Witches of Wicked | Sydney Symphony OrchestraLeft – Lucy Durack, Amanda Harrison, Helen Dallimore and Jemma Rix

Lucy Durack and Helen Dallimore, Jemma Rix and Amanda Harrison, all stars in their own right from other shows, each pair are perhaps best known in music theatre circles for playing the roles of Glinda the Good Witch, and Elphaba, the titular “Wicked” Witch of the West, in various hugely successful runs of the now modern classic hit musical. While you might be forgiven for expecting otherwise, this is not however a concert version of Wicked, although as it is the common thread between the stars. Witchcraft and magic provide the loose theme for this charming and entertaining evening of music.

Aided and informally hosted by recent Love Never Dies Phantom Ben Lewis, who fulfills the male roles in a few ensemble songs as well as a solo or two of his own, the four leading ladies are backed by the redoubtable Sydney Symphony Orchestra, conducted by the show’s musical director, Kellie Dickerson. The songs vary from obviously and clearly linked “witch” songs from other musicals such as Into the Woods and Hocus Pocus, introduced with quotes from Roald Dahl’s famous book on the subject. Other numbers have a more tangential relevance, such as “Pure Imagination” from the film Willy Wonka and the Chocolate Factory, or “Magic to Do” from the musical Pippin.

The chanteuses share some wry and entertaining banter to bridge the transitions between many of the songs, with Durack and Dallimore providing most of the personality. The former plays to type as the bubbly girlish enthusiast she later played in Legally Blonde, while her co-star in that show (yet her predecessor as Glinda) Dallimore is all archly acidic false sweetness and exaggerated distain. They form a great double-act, especially when modifying their shared character Glinda’s most notable solo “Popular” into a duet, singing alternate lines to each other and thus transposing the song’s original context into an alternately bitchy and sincere duel between the two irrepressible blondes, one of the highlights of the evening. Durack provided another high point by debuting an original song written especially for her, rather comedically relating an obsession with Disney Princesses and the pitfalls of seeking to identify with their unrealistic expectations of fairy-tale romance and glamorous adventure.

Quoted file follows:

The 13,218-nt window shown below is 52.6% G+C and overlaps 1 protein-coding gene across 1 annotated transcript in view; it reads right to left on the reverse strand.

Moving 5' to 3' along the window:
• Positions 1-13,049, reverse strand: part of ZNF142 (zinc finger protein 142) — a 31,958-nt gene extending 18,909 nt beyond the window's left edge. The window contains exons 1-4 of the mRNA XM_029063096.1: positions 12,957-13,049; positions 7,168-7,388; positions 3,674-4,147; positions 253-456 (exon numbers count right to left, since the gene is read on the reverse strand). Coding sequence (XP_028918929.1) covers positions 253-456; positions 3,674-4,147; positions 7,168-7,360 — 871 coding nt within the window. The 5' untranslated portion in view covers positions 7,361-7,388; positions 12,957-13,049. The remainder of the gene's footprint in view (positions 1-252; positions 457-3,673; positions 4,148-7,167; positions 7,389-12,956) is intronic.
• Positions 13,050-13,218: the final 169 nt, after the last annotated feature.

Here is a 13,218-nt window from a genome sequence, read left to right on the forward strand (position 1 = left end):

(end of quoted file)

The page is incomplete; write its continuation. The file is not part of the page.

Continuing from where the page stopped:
Speaking of Disney, the showstopper for Act One was another solo-turned duet, in this case with Harrison and Rix singing the brilliant (yet overexposed to many parents of young girls) “Let it Go” from mega-popular animated musical Frozen. However this was no random assignment of tune to songstresses, as the observant might realise a certain metatextual connection here. Not only is the oft-covered empowerment song extremely similar in theme and style to “Defying Gravity”, the signature number from Wicked that both these ladies sang as Elphaba, but the role of Elphaba was originated by Idina Menzel, who went on to voice Queen Elsa in Frozen and for whom the later song was essentially written. Thus, these two former green witches appropriately took on the other great “Menzellian” aria in the musical canon, to thunderous applause from the crowd.

Of the four leading ladies, Harrison was perhaps the most powerful in solo performance, especially with the number “I Put a Spell on You”, whilst the vampy Dallimore frequently stole the show with her Munroesque va-va-voom and brilliant comic timing, yet she was able to impressively shift gears between a sultry performance of “Bewitched, Bothered and Bewildered” to a heart-wrenching rendition of the darkly moving “Last Midnight” from Into the Woods. Often most fun though were the ensemble pieces, with all four ladies and Lewis also in the mix, such as the ‘80s pop standard “Total Eclipse of the Heart”, its inclusion in the night’s witchcraft theme tenuously justified by it having featured in the quasi-jukebox musical Dance of the Vampires.

The evening came to a satisfying climax with the three main hits from Wicked, the aforementioned Glinda duet followed by the duet-turned quartet of “For Good”, and concluding with the iconic “Defying Gravity”, generally thought of as an Elphaba song yet truthfully a duet after a fashion. An unexpected encore was an initially a cappella rendition of “Somewhere Over the Rainbow”, leaving a warmly satisfied crowd, if the multiple rapturous curtain calls were anything to go by.

Sydney Symphony Orchestra
Witches of Wicked

Musical Director Kellie Dickerson

Venue: Concert Hall, Sydney Opera House
Dates: 15 – 16 July 2016
Bookings: www.sydneysymphony.com | (02) 8215 4600

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